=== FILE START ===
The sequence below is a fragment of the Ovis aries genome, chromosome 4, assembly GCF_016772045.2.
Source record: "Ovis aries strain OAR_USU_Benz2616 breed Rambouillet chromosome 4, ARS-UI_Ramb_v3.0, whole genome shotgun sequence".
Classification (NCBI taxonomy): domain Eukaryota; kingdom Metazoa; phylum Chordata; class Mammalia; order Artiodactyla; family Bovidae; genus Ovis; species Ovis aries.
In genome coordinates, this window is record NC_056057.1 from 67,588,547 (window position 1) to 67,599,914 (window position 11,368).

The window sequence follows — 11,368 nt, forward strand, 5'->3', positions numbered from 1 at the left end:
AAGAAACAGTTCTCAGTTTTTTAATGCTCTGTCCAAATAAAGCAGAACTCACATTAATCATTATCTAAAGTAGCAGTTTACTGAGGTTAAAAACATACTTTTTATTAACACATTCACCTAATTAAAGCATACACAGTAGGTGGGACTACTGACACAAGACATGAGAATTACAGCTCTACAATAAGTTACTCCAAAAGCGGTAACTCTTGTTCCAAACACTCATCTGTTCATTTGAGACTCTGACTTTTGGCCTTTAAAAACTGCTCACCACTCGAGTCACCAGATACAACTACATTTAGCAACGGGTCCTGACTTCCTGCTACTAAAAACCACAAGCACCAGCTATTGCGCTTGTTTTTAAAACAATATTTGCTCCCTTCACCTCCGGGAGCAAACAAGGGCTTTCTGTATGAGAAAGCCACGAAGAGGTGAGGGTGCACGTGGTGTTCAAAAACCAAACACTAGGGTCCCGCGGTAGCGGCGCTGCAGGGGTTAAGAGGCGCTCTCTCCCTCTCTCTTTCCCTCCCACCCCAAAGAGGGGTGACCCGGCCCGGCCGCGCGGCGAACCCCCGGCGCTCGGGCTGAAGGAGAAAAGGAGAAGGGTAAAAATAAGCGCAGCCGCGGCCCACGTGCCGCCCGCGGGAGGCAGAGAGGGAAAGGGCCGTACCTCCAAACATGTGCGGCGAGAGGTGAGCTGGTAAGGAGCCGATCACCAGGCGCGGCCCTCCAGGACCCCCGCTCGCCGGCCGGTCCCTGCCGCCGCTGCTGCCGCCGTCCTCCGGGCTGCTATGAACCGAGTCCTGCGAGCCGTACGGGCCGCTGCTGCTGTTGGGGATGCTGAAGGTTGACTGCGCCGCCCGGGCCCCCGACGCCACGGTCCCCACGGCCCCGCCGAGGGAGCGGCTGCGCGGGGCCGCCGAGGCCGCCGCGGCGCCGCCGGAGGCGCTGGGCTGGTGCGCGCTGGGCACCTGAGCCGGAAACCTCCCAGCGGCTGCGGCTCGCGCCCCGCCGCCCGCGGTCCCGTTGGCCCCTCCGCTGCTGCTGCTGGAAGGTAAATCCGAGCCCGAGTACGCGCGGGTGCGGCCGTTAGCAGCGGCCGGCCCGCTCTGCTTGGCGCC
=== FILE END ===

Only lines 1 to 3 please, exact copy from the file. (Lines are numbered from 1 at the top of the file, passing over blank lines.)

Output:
The sequence below is a fragment of the Ovis aries genome, chromosome 4, assembly GCF_016772045.2.
Source record: "Ovis aries strain OAR_USU_Benz2616 breed Rambouillet chromosome 4, ARS-UI_Ramb_v3.0, whole genome shotgun sequence".
Classification (NCBI taxonomy): domain Eukaryota; kingdom Metazoa; phylum Chordata; class Mammalia; order Artiodactyla; family Bovidae; genus Ovis; species Ovis aries.